About the night sky...

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plastik

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I just saw a sci-fi movie called Timeline, in which some scientists try to create a teleportation machine but whatever they put in it disappears and re-appears later. So they put in a camera and when it comes back it has pictures of a forest. Then they point the camera up and take a picture of the night sky, at which point they realize that it is a place in France called Castlegard on April 4th 1356 or something like that (the point is it's an exact date). And here is where my question arises. I can understand being able to deduce the date by looking at the night sky, but can we really deduce the point on the earth from which the picture of the sky is taken which such accuracy that you can say it's this or that village? <br />Was that science or fiction?

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heyscottie

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I would guess we would have to get year by looking at proper motions of stars -- maybe the camera caught Bernard's Star in Ophiucus which has a very high proper motion. (It is extrememly dim, however -- maybe it was a super-camera). You could probably get within a few years by seeing that.<br /><br />We could then pin down the date far closer by seeing any planets in the frame. This could get us within a couple of days or so if we are lucky.<br /><br />We can then figure out time and longitude if we happened to catch the moon in the picture by using the lunar distance method.<br /><br />Lastly, getting latitude is quite simple, especially if the camera caught the North Star.<br /><br />So it is theoretically POSSIBLE to get all this from a picture of the sky, but you'd have to be lucky and get a lot in the shot, and you'd have to have a really good camera, and you'd probably also want to know the orientation of the camera as it took the shot.<br /><br />Scott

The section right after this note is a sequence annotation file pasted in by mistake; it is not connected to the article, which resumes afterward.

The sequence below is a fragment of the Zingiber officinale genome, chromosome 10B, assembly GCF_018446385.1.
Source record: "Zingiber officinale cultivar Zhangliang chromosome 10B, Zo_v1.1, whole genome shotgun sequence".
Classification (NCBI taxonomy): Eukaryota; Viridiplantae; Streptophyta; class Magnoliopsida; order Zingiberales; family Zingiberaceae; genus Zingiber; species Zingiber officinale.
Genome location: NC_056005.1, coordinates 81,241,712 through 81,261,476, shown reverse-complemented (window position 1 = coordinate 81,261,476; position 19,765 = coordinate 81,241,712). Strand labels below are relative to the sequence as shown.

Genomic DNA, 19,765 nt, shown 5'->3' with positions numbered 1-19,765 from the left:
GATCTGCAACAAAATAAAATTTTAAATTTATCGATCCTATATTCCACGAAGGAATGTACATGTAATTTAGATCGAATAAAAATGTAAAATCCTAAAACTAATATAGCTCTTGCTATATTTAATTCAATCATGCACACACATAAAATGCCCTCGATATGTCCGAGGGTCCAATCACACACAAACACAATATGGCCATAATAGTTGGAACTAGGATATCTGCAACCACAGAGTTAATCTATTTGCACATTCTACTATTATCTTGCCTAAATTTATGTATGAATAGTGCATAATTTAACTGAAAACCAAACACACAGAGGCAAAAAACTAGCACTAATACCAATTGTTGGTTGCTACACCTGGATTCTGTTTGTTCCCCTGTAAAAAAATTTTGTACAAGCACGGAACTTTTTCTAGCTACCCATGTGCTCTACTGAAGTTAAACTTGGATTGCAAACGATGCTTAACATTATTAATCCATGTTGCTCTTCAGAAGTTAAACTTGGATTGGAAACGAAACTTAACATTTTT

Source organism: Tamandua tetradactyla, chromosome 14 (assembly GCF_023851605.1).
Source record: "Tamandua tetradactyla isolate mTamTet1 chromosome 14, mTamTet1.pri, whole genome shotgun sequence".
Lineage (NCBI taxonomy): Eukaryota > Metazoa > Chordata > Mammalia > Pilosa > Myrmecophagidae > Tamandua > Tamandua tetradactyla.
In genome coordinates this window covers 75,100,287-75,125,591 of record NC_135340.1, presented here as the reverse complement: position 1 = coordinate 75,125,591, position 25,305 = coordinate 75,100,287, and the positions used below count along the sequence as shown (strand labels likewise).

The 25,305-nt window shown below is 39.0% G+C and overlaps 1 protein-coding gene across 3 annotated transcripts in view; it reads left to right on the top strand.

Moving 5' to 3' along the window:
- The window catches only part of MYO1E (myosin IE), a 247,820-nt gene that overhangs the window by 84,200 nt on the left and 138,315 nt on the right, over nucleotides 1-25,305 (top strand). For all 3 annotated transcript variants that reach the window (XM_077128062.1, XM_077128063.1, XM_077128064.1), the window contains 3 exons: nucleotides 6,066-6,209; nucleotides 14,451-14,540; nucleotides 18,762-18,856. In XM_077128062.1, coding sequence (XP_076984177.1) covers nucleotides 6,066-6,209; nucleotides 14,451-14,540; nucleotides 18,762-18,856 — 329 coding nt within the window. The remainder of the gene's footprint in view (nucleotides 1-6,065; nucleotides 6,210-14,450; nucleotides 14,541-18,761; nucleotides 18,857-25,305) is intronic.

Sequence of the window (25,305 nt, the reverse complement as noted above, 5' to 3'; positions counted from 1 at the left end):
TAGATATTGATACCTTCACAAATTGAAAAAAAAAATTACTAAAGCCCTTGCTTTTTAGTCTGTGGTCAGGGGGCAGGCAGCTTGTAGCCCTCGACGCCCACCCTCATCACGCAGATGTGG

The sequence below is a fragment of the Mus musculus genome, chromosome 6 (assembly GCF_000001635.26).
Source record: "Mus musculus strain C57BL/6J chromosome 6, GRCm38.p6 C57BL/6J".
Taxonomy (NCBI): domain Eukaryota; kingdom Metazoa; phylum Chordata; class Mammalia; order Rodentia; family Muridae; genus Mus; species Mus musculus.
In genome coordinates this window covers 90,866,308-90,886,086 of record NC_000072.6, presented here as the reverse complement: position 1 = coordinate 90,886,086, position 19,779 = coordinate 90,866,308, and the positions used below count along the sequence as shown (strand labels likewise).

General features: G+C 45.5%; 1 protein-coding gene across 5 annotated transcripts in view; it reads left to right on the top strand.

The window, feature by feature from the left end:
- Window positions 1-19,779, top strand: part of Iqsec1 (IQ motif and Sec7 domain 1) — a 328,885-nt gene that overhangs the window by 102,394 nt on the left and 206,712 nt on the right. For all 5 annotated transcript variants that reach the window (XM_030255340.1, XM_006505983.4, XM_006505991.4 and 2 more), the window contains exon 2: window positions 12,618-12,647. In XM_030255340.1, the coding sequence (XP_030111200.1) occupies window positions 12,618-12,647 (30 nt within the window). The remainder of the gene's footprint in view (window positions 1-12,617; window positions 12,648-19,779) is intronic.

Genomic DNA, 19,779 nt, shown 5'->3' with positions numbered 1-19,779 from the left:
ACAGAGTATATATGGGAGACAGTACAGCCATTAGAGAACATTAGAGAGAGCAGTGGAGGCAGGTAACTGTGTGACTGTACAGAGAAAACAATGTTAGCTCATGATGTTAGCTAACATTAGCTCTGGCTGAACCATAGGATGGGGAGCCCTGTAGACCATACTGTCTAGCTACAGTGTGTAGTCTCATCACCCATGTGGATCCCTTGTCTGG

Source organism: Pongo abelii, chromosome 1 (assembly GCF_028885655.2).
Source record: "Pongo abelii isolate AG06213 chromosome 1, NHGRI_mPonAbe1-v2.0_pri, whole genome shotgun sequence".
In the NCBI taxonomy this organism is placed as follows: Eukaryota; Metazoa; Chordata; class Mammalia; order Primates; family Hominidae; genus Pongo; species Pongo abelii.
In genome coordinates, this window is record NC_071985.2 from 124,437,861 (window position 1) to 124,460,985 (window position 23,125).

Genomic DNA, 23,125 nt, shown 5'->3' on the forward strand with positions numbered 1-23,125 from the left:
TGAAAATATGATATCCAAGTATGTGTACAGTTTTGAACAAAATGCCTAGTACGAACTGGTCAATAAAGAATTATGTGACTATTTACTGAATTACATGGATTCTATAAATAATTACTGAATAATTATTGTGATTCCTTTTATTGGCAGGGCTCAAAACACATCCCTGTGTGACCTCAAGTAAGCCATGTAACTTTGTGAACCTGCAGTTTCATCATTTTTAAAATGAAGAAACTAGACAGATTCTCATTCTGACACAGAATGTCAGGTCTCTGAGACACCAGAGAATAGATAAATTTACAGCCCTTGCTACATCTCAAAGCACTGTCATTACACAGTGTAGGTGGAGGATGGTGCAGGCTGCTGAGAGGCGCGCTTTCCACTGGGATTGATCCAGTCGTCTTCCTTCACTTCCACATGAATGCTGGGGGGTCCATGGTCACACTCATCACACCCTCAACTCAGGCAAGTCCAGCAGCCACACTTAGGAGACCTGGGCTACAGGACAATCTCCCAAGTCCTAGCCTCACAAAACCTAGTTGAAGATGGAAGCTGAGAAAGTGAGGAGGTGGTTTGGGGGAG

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CalliArcale

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In fact, you'd probably have to plan out the shot in advance, which would mean knowing a great deal about what's in the sky -- which you'd predict based on knowing date, time, and location, making the whole exercise kind of recursive. Maybe if you put it on a robotic platform and programmed it to pan around a lot? <div class="Discussion_UserSignature"> <p> </p><p><font color="#666699"><em>"People assume that time is a strict progression of cause to effect, but actually from a non-linear, non-subjective viewpoint it's more like a big ball of wibbly wobbly . . . timey wimey . . . stuff."</em>  -- The Tenth Doctor, "Blink"</font></p> </div>

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plastik

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So i suppose a lot of coincidences are necessary for something like that to happen. At least it sounds like it *could* happen, which makes the movie a bit more credible, at least on that point. Thank you very much for your replies.

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